John Turnpenny explains why immigration has become a such a key political issue in Britain, arguing that there has been an absence of informed debate.
Just when I thought I was into a relaxing weekend, sitting back in the barber’s chair, I was returned to the real world with the inevitable question about my occupation, followed up swiftly by ‘what do you think about these immigrants then? We’re sinking under the weight of them!’
We cannot switch on the TV, listen to the news – or even, it seems, get a haircut – without people talking about asylum seekers, illegal migrants, EU workers, benefits tourists, guest workers, or any amount of other names. We hear that numbers are higher than ever, that people are taking our jobs, people are taking our benefits; people are eating our donkeys, immigrants are good /bad for the economy, people are racist/foolish/hateful/burying their heads/not listening to ordinary people…. Read the comments section below any story about immigration for a sip of the acid.
The cliché “we need a national debate about….” might have been developed for the subject of immigration. Indeed, there is no shortage of popular opinion, or academic research, on the subject, but a rational and informed national debate? That always seems a long way away. Why? If we think of immigration as simply people moving from another country to the UK to live, I argue there are at least five contradictory and very powerful forces involved. These all pull in different directions, which make immigration almost impossible to address without causing even more problems. In short, there is no easy answer.
First, economic, social and political conditions in other countries are sometimes much worse than in the UK. The minimum wage in Bulgaria, for example, is about one fifth that in the UK. If wages are low and unemployment rates high in one country, there is a very strong drive for people to improve their situation, even against the huge social dislocation of moving countries. A still stronger driving force is that in some countries, torture, political persecution, restrictions on speech, movement and civil liberty make people desperate to flee. This can make people do almost anything, including taking huge risks and paying huge amounts of money to swindlers. Witness the desperation of people crowding onto unsafe boats in the Mediterranean, or clinging on underneath lorries in Calais.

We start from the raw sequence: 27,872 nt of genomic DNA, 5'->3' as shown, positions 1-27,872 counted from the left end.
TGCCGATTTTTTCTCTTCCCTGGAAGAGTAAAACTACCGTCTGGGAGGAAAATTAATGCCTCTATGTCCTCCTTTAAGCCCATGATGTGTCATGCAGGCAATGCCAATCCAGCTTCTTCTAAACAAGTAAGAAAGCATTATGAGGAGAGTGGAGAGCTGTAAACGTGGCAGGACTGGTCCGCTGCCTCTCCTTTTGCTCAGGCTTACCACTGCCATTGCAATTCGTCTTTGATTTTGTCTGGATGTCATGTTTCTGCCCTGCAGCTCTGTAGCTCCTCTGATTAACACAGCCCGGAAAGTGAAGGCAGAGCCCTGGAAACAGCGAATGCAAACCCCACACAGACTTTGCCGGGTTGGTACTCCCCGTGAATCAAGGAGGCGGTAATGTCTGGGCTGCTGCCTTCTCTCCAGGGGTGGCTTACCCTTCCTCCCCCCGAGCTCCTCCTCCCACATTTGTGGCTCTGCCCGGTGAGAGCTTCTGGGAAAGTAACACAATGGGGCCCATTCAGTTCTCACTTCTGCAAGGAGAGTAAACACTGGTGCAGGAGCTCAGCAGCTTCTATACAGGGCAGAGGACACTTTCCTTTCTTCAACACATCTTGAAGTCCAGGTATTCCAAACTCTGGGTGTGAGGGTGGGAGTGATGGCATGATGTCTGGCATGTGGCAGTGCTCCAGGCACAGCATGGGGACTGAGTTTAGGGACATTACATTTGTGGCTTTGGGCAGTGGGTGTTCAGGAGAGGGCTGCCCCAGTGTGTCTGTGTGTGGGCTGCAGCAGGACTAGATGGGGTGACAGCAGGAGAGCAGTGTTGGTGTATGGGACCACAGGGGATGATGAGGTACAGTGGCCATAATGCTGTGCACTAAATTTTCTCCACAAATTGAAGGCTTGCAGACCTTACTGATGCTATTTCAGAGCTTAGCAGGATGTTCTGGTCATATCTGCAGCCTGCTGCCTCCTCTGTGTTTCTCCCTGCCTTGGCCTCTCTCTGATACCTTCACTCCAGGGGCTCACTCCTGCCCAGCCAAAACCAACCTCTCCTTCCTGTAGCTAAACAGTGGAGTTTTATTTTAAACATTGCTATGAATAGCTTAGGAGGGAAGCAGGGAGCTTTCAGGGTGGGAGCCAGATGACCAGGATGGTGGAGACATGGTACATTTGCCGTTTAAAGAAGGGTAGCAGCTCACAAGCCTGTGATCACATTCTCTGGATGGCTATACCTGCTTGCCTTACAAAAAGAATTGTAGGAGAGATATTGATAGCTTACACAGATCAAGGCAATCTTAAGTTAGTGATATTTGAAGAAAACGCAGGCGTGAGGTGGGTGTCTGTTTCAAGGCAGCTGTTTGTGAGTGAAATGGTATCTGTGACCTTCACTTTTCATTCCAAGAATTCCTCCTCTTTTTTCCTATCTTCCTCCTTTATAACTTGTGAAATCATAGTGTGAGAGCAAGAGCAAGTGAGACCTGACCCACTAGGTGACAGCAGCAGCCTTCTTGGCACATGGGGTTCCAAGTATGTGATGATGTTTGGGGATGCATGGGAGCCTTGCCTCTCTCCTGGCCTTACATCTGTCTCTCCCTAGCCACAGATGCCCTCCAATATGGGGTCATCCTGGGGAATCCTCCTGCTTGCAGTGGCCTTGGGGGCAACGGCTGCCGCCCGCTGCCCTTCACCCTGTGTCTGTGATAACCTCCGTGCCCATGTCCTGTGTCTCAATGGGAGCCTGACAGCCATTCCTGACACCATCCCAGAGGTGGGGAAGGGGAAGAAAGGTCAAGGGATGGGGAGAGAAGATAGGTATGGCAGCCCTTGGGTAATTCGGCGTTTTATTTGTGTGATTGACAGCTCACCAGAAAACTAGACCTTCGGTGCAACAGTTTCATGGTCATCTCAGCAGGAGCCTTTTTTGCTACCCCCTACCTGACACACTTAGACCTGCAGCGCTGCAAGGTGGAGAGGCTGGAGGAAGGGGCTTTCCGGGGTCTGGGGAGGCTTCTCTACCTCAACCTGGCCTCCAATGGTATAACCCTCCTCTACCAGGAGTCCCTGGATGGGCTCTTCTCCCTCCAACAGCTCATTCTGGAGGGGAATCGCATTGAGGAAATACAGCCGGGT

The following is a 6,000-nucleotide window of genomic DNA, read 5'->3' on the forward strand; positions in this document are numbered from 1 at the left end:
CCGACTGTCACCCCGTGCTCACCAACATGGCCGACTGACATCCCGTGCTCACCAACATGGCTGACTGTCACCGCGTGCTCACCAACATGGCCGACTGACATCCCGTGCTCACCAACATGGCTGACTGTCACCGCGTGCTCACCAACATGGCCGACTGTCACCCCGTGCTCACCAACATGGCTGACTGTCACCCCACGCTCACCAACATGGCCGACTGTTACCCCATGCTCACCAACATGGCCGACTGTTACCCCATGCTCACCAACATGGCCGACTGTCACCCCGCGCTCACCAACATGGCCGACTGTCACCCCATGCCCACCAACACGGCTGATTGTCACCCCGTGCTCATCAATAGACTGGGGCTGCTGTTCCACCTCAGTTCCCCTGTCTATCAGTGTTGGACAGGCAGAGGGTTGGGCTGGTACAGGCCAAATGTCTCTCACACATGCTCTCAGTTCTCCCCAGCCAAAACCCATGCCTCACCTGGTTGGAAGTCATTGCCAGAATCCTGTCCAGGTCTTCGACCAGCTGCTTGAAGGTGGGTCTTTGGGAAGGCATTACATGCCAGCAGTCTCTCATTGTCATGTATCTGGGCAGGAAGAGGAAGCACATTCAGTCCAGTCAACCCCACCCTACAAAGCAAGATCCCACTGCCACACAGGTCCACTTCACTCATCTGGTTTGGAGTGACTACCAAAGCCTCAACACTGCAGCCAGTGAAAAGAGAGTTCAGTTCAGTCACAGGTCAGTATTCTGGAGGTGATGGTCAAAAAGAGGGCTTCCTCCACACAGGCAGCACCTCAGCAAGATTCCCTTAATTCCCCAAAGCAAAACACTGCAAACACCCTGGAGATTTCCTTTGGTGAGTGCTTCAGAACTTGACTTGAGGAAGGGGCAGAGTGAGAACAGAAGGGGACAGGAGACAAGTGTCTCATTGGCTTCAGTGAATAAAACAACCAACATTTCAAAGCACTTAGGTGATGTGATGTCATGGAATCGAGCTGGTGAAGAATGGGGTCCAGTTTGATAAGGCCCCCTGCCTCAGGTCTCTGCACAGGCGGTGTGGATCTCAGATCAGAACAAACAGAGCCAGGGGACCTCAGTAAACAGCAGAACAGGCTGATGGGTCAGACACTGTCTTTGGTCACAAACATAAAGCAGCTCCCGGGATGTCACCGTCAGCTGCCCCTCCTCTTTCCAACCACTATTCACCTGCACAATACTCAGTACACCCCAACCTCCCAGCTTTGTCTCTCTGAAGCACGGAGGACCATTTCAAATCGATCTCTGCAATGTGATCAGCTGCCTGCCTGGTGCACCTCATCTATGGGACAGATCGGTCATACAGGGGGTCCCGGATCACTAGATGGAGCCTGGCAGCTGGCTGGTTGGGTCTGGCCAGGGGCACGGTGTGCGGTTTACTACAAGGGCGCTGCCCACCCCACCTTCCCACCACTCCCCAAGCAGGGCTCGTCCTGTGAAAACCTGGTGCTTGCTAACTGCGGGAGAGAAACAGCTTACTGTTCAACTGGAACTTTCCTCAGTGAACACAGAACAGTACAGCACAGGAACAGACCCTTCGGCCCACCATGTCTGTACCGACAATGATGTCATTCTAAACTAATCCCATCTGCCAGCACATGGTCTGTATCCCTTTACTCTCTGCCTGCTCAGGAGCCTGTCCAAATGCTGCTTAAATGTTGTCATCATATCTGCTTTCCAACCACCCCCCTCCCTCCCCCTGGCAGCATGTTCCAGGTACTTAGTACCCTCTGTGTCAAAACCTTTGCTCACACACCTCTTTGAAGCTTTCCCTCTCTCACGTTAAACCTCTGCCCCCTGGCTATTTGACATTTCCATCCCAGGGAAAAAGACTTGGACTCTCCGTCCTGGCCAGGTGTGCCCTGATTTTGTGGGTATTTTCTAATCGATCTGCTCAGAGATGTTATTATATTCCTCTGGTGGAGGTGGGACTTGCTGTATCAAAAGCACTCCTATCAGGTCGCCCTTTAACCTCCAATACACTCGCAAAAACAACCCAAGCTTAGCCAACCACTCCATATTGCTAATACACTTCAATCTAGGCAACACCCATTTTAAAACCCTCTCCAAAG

Second, there is a powerful ‘pull’ factor from the UK’s desire for more (cheap) labour. There is a significant interest for employers in keeping wages low, and in filling dirty, hard, uncomfortable jobs that British nationals are not keen on doing. But there is also demand for high-skilled workers and investment at the other end of the job market, particularly in London. Indeed, the director-general of the CBI has said that EU migration is essential for the UK economy. Limiting immigration from this perspective is a disaster for business, especially smaller companies. And a study published in 2014, based on research at the UCL Centre for Research and Analysis of Migration, found that European immigrants to the UK have paid more in taxes than they received in benefits. So there is an important economic force, and strongly-motivated interest groups, involved.
Third, the European Union has a fundamental principle of free movement of workers. Any EU citizen can move to any other EU country, without a prior job offer, and get a job without discrimination. So it is against the law to restrict migration within the EU. On a related aspect, we live in a world with global movement of money, goods, services and companies. While the degree and impacts of ‘globalisation’ are still debated, this movement means there is huge pressure for people to move as well. Free movement of people as a counterpoint to free movement of capital makes sense to those on the left (fairness) and right (migrants help make an economy ‘flexible’, moving with demand for labour).